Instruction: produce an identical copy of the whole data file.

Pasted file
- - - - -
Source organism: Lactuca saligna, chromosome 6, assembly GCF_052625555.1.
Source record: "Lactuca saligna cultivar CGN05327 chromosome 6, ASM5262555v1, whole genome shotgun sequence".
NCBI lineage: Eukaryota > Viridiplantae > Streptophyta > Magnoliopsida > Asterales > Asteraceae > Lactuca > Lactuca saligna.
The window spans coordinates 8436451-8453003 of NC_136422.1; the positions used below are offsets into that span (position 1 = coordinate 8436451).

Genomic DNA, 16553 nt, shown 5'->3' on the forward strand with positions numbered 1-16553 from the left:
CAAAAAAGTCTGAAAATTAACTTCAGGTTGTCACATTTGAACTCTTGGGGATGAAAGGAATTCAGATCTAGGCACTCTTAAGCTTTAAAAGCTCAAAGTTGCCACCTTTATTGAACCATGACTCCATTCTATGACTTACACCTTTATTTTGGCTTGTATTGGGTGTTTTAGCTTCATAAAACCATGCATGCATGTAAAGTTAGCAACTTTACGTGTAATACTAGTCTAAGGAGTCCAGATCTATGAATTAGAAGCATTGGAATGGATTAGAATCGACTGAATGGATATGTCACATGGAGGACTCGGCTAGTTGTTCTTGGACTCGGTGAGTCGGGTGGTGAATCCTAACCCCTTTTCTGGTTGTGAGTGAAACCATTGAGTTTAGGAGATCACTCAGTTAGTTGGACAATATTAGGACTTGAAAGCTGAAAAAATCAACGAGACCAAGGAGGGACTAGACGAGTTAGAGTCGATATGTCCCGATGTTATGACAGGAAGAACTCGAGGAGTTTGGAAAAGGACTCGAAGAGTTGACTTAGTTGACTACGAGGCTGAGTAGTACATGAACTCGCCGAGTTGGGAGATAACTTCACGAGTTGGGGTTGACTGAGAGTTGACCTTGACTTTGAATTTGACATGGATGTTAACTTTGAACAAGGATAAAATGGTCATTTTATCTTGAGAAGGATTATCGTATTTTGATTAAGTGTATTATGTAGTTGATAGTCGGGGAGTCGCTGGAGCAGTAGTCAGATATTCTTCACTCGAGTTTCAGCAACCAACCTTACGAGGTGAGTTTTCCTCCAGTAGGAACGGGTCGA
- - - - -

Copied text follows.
Source organism: Lactuca saligna, chromosome 6, assembly GCF_052625555.1.
Source record: "Lactuca saligna cultivar CGN05327 chromosome 6, ASM5262555v1, whole genome shotgun sequence".
NCBI lineage: Eukaryota > Viridiplantae > Streptophyta > Magnoliopsida > Asterales > Asteraceae > Lactuca > Lactuca saligna.
The window spans coordinates 8436451-8453003 of NC_136422.1; the positions used below are offsets into that span (position 1 = coordinate 8436451).

Genomic DNA, 16553 nt, shown 5'->3' on the forward strand with positions numbered 1-16553 from the left:
CAAAAAAGTCTGAAAATTAACTTCAGGTTGTCACATTTGAACTCTTGGGGATGAAAGGAATTCAGATCTAGGCACTCTTAAGCTTTAAAAGCTCAAAGTTGCCACCTTTATTGAACCATGACTCCATTCTATGACTTACACCTTTATTTTGGCTTGTATTGGGTGTTTTAGCTTCATAAAACCATGCATGCATGTAAAGTTAGCAACTTTACGTGTAATACTAGTCTAAGGAGTCCAGATCTATGAATTAGAAGCATTGGAATGGATTAGAATCGACTGAATGGATATGTCACATGGAGGACTCGGCTAGTTGTTCTTGGACTCGGTGAGTCGGGTGGTGAATCCTAACCCCTTTTCTGGTTGTGAGTGAAACCATTGAGTTTAGGAGATCACTCAGTTAGTTGGACAATATTAGGACTTGAAAGCTGAAAAAATCAACGAGACCAAGGAGGGACTAGACGAGTTAGAGTCGATATGTCCCGATGTTATGACAGGAAGAACTCGAGGAGTTTGGAAAAGGACTCGAAGAGTTGACTTAGTTGACTACGAGGCTGAGTAGTACATGAACTCGCCGAGTTGGGAGATAACTTCACGAGTTGGGGTTGACTGAGAGTTGACCTTGACTTTGAATTTGACATGGATGTTAACTTTGAACAAGGATAAAATGGTCATTTTATCTTGAGAAGGATTATCGTATTTTGATTAAGTGTATTATGTAGTTGATAGTCGGGGAGTCGCTGGAGCAGTAGTCAGATATTCTTCACTCGAGTTTCAGCAACCAACCTTACGAGGTGAGTTTTCCTCCAGTAGGAACGGGTCGA